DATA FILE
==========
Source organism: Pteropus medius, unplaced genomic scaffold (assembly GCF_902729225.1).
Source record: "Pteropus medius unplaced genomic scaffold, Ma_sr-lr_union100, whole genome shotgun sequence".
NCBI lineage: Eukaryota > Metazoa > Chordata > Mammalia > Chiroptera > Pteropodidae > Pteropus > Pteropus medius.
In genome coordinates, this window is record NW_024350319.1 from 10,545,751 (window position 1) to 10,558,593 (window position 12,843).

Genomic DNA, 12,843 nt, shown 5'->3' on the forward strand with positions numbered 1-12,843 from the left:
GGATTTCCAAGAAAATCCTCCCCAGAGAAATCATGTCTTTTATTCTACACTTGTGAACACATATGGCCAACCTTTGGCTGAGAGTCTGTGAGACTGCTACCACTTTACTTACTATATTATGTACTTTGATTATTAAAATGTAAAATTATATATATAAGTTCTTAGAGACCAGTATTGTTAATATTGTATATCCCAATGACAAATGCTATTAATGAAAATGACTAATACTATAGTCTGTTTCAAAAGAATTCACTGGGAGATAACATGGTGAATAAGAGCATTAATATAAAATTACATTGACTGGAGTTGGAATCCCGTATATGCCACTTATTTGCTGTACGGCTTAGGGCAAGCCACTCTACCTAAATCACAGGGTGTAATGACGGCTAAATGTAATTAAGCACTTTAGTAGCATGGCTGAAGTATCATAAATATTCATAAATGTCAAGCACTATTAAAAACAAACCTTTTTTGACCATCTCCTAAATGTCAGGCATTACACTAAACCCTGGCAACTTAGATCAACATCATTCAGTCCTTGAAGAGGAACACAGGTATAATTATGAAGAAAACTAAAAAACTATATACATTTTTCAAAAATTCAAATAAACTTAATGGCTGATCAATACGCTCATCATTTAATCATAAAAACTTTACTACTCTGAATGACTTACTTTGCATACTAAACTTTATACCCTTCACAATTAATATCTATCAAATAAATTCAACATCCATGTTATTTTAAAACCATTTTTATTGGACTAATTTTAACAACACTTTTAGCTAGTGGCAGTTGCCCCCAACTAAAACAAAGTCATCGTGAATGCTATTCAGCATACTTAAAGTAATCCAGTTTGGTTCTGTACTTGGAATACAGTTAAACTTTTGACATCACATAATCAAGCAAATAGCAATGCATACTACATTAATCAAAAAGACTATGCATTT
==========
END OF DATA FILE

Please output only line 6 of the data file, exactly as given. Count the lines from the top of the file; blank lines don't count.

GGATTTCCAAGAAAATCCTCCCCAGAGAAATCATGTCTTTTATTCTACACTTGTGAACACATATGGCCAACCTTTGGCTGAGAGTCTGTGAGACTGCTACCACTTTACTTACTATATTATGTACTTTGATTATTAAAATGTAAAATTATATATATAAGTTCTTAGAGACCAGTATTGTTAATATTGTATATCCCAATGACAAATGCTATTAATGAAAATGACTAATACTATAGTCTGTTTCAAAAGAATTCACTGGGAGATAACATGGTGAATAAGAGCATTAATATAAAATTACATTGACTGGAGTTGGAATCCCGTATATGCCACTTATTTGCTGTACGGCTTAGGGCAAGCCACTCTACCTAAATCACAGGGTGTAATGACGGCTAAATGTAATTAAGCACTTTAGTAGCATGGCTGAAGTATCATAAATATTCATAAATGTCAAGCACTATTAAAAACAAACCTTTTTTGACCATCTCCTAAATGTCAGGCATTACACTAAACCCTGGCAACTTAGATCAACATCATTCAGTCCTTGAAGAGGAACACAGGTATAATTATGAAGAAAACTAAAAAACTATATACATTTTTCAAAAATTCAAATAAACTTAATGGCTGATCAATACGCTCATCATTTAATCATAAAAACTTTACTACTCTGAATGACTTACTTTGCATACTAAACTTTATACCCTTCACAATTAATATCTATCAAATAAATTCAACATCCATGTTATTTTAAAACCATTTTTATTGGACTAATTTTAACAACACTTTTAGCTAGTGGCAGTTGCCCCCAACTAAAACAAAGTCATCGTGAATGCTATTCAGCATACTTAAAGTAATCCAGTTTGGTTCTGTACTTGGAATACAGTTAAACTTTTGACATCACATAATCAAGCAAATAGCAATGCATACTACATTAATCAAAAAGACTATGCATTT